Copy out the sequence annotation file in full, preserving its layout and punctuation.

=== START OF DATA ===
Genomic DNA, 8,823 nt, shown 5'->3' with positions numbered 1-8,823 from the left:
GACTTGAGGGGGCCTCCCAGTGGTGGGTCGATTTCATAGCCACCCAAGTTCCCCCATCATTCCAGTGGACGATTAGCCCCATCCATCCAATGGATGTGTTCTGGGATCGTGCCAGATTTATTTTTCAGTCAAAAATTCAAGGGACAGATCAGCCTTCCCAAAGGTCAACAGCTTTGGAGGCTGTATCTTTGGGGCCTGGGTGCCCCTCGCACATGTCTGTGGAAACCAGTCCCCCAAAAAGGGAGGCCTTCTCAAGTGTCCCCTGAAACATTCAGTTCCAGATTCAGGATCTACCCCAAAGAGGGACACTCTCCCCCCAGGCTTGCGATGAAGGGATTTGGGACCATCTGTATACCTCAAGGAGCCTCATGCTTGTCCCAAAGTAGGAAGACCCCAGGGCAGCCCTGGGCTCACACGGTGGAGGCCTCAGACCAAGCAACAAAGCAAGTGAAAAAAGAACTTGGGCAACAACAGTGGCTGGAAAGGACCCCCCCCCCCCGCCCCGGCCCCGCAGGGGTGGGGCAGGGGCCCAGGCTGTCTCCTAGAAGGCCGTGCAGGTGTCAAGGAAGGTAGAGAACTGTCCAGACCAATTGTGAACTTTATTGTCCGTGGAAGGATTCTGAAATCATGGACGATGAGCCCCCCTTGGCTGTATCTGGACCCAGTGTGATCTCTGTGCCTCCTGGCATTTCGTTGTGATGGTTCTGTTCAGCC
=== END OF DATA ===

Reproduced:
Genomic DNA, 8,823 nt, shown 5'->3' with positions numbered 1-8,823 from the left:
GACTTGAGGGGGCCTCCCAGTGGTGGGTCGATTTCATAGCCACCCAAGTTCCCCCATCATTCCAGTGGACGATTAGCCCCATCCATCCAATGGATGTGTTCTGGGATCGTGCCAGATTTATTTTTCAGTCAAAAATTCAAGGGACAGATCAGCCTTCCCAAAGGTCAACAGCTTTGGAGGCTGTATCTTTGGGGCCTGGGTGCCCCTCGCACATGTCTGTGGAAACCAGTCCCCCAAAAAGGGAGGCCTTCTCAAGTGTCCCCTGAAACATTCAGTTCCAGATTCAGGATCTACCCCAAAGAGGGACACTCTCCCCCCAGGCTTGCGATGAAGGGATTTGGGACCATCTGTATACCTCAAGGAGCCTCATGCTTGTCCCAAAGTAGGAAGACCCCAGGGCAGCCCTGGGCTCACACGGTGGAGGCCTCAGACCAAGCAACAAAGCAAGTGAAAAAAGAACTTGGGCAACAACAGTGGCTGGAAAGGACCCCCCCCCCCCGCCCCGGCCCCGCAGGGGTGGGGCAGGGGCCCAGGCTGTCTCCTAGAAGGCCGTGCAGGTGTCAAGGAAGGTAGAGAACTGTCCAGACCAATTGTGAACTTTATTGTCCGTGGAAGGATTCTGAAATCATGGACGATGAGCCCCCCTTGGCTGTATCTGGACCCAGTGTGATCTCTGTGCCTCCTGGCATTTCGTTGTGATGGTTCTGTTCAGCC